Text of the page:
Voters to consider purchase of Pine Mountain parcel
Conservation Commission would pay $123K for 15.5 acres
RIDGEFIELD — The Conservation Commission looks to convert a large parcel of land in the Pine Mountain area into open space.
The roughly 58-acre property is owned by the Boy Scouts of America’s Connecticut Yankee Council and is located at the Ridgefield-Danbury border. It comprises two separate parcels that were donated to the council over the years.
“We’ve been coveting this property for a long time,” Commission Chairman James Coyle said. “Decades.”
The commission will need voters’ permission to spend $123,000 on the deal. The purchase could lead to more trails in the area.
In 1974, the Tuccio family donated 42 acres of land in that area to the council to be used for scouting purposes, Coyle said. The deed to the property provides that if the land went unused, the council would convey ownership to the town.
Some time later, the scouts received a 15.5 acre parcel from an unknown donor that abuts the 42acre parcel, according to Mark Kraus, the council’s CEO. Unlike the larger parcel, the smaller parcel is not deed restricted, which means the council owns it outright, Coyle said.
The council is “divesting itself” of its unused land and plans to use the money it recoups from property sales to develop its campgrounds, Kraus explained. In addition to the Pine Mountain parcels in
Ridgefield, the council is also selling off parcels in Southbury, Wallingford, Monroe, North Branford, Guilford and Egremont, Mass.
“If the property does not play a role in our core mission, there’s no reason for us to have it,” Kraus said. “We met with Jim (Coyle) and other members of the commission and had a discussion about whether they’d be interested in purchasing the property and the remaining acreage we have control over.”
The commission has agreed to pay the council $123,000 of its own funds to purchase the 15.5 acre parcel with the condition it relinquish ownership of the 42 acre parcel, Coyle said. Kraus said the council would prefer to see the property used as open space.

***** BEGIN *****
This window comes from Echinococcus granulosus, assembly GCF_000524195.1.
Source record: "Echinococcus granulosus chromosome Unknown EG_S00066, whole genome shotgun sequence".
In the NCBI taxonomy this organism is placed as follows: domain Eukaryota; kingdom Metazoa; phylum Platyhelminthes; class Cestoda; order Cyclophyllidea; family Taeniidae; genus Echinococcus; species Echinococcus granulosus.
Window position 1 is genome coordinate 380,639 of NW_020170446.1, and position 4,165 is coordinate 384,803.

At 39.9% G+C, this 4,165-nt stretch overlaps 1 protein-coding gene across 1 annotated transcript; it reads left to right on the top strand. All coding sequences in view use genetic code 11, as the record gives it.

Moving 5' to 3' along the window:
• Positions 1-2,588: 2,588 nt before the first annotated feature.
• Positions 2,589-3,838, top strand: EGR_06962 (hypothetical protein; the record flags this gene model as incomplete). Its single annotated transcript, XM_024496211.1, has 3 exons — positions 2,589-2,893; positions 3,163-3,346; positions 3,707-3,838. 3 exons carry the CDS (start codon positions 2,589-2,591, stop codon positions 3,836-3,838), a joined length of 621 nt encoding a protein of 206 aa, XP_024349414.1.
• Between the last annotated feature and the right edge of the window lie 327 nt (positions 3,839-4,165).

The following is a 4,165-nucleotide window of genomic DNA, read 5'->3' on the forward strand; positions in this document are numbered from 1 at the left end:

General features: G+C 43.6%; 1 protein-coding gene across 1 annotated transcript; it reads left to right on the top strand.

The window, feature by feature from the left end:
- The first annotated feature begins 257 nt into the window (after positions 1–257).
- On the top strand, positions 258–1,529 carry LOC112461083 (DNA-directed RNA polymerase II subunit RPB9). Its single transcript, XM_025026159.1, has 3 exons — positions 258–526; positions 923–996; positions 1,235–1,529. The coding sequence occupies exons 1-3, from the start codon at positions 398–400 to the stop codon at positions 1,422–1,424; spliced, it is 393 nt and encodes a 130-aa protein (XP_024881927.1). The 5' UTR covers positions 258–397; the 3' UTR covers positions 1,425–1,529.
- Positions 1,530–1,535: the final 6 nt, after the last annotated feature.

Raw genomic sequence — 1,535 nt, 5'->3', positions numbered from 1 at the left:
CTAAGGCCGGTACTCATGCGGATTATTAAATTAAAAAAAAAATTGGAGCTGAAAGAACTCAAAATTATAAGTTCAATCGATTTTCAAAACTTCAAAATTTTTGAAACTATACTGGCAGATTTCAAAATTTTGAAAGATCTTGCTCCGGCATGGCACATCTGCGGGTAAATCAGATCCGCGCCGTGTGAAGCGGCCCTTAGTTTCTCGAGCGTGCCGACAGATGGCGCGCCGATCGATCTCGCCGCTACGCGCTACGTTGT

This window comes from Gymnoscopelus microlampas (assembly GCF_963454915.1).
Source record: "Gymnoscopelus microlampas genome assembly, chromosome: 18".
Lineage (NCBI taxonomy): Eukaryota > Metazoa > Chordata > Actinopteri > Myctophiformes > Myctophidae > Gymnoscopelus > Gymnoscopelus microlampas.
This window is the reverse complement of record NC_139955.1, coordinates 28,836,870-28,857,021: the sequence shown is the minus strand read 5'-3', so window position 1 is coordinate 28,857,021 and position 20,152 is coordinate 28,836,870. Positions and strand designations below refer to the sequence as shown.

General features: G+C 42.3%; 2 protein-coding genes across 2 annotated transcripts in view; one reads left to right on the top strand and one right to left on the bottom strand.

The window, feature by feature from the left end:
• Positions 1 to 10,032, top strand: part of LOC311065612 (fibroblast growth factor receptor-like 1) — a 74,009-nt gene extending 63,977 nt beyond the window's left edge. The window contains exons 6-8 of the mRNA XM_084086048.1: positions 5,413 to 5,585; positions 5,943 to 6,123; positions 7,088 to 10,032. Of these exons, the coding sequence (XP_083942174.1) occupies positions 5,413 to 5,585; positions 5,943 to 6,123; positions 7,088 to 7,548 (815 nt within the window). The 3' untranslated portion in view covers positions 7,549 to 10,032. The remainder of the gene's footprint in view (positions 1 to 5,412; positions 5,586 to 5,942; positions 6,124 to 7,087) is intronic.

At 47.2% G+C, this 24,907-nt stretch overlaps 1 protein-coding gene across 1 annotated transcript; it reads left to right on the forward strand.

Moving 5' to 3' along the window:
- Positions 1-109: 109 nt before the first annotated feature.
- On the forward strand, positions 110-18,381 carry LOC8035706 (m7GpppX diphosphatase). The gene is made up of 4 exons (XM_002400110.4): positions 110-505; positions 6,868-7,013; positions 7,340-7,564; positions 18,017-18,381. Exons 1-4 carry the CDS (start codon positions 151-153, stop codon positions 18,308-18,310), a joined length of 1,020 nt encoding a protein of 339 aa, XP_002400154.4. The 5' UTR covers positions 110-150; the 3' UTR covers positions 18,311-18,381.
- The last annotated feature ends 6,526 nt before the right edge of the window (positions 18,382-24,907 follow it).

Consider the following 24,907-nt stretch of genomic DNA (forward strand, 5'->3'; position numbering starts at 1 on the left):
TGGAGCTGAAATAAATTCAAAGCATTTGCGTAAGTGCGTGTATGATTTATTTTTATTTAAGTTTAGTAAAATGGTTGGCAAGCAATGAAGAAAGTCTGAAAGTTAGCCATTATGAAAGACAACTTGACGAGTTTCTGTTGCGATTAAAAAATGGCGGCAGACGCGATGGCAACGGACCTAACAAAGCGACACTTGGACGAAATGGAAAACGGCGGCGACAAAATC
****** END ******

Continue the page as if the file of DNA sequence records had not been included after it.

If voters allow the commission to move forward with the purchase, the property would provide a continuation of open space that already exists on the north end of town. Open space is land a town conserves for the sake of maintaining biodiversity, scenic beauty and a place for outdoor activities.
Earlier this year, Ridgefield received a $42,000 grant from the state Department of Energy and Environmental Protection to tack on additional terrain to its Bear Mountain preserve. A portion of the grant was used to partially fund the purchase of a 14-acre parcel adjacent to Hemlock Hills, connecting a 3-acre parcel of townowned space to the 386acre Hemlock Hills lot in the Bear Mountain area.
“When you consider all these different properties, it’s something like 2,700 acres of continuous open space ... in the northern part of town, and that’s pretty impressive,” Coyle said. “I have several commissioners who are (chomping) at the bit to get this property in their hands so they can continue a network of trails.”
Selectman Sean Connelly was excited at the prospect of seeing more trails developed in the Pine Mountain area, noting its “amazing hiking views (that) see practically to the Long Island Sound.”
Resident Russ Porter agreed. “The hiking in that area is fantastic,” he said, “and at $2,200 an acre it’s a good bargain.”
A public hearing is scheduled for Jan. 5, with a town meeting to follow on Jan. 19.